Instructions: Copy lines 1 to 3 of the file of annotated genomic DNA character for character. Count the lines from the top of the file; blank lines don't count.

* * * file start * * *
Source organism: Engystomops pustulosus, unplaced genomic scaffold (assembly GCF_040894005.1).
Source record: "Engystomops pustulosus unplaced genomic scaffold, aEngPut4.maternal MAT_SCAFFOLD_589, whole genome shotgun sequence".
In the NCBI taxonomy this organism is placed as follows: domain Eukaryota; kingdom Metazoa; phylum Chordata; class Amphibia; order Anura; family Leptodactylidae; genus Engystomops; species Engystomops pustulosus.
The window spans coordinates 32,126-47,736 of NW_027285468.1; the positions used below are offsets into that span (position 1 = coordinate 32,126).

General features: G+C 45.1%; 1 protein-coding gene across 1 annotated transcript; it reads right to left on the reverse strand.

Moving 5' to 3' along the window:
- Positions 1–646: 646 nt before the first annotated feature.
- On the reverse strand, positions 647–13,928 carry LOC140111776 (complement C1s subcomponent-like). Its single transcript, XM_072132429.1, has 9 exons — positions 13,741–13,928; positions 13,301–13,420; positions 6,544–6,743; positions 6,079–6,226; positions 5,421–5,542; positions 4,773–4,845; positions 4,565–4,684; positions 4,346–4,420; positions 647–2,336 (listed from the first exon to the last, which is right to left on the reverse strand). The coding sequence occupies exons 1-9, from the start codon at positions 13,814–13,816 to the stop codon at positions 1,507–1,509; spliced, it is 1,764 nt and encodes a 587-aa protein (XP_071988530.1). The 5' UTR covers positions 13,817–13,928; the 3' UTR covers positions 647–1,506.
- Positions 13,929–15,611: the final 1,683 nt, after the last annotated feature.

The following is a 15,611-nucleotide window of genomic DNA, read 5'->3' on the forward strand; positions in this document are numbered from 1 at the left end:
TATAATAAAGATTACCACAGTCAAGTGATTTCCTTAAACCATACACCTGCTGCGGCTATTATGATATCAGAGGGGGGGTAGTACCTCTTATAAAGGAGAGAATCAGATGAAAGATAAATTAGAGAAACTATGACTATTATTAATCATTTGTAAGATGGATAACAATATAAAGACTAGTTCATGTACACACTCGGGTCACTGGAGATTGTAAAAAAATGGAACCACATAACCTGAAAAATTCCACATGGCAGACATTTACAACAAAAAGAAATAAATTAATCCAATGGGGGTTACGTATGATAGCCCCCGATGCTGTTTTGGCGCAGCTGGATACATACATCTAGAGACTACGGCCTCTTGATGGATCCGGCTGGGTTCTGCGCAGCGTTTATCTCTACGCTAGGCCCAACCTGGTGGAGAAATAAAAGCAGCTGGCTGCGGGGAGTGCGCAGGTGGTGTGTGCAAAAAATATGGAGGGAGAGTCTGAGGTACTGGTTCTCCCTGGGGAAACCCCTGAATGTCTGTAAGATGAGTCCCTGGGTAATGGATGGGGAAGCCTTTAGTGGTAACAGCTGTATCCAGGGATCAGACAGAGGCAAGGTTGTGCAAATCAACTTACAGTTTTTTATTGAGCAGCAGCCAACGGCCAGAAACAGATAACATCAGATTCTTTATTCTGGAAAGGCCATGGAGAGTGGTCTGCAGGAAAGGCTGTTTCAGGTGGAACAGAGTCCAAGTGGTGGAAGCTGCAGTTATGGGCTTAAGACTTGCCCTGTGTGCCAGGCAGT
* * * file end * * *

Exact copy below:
Source organism: Engystomops pustulosus, unplaced genomic scaffold (assembly GCF_040894005.1).
Source record: "Engystomops pustulosus unplaced genomic scaffold, aEngPut4.maternal MAT_SCAFFOLD_589, whole genome shotgun sequence".
In the NCBI taxonomy this organism is placed as follows: domain Eukaryota; kingdom Metazoa; phylum Chordata; class Amphibia; order Anura; family Leptodactylidae; genus Engystomops; species Engystomops pustulosus.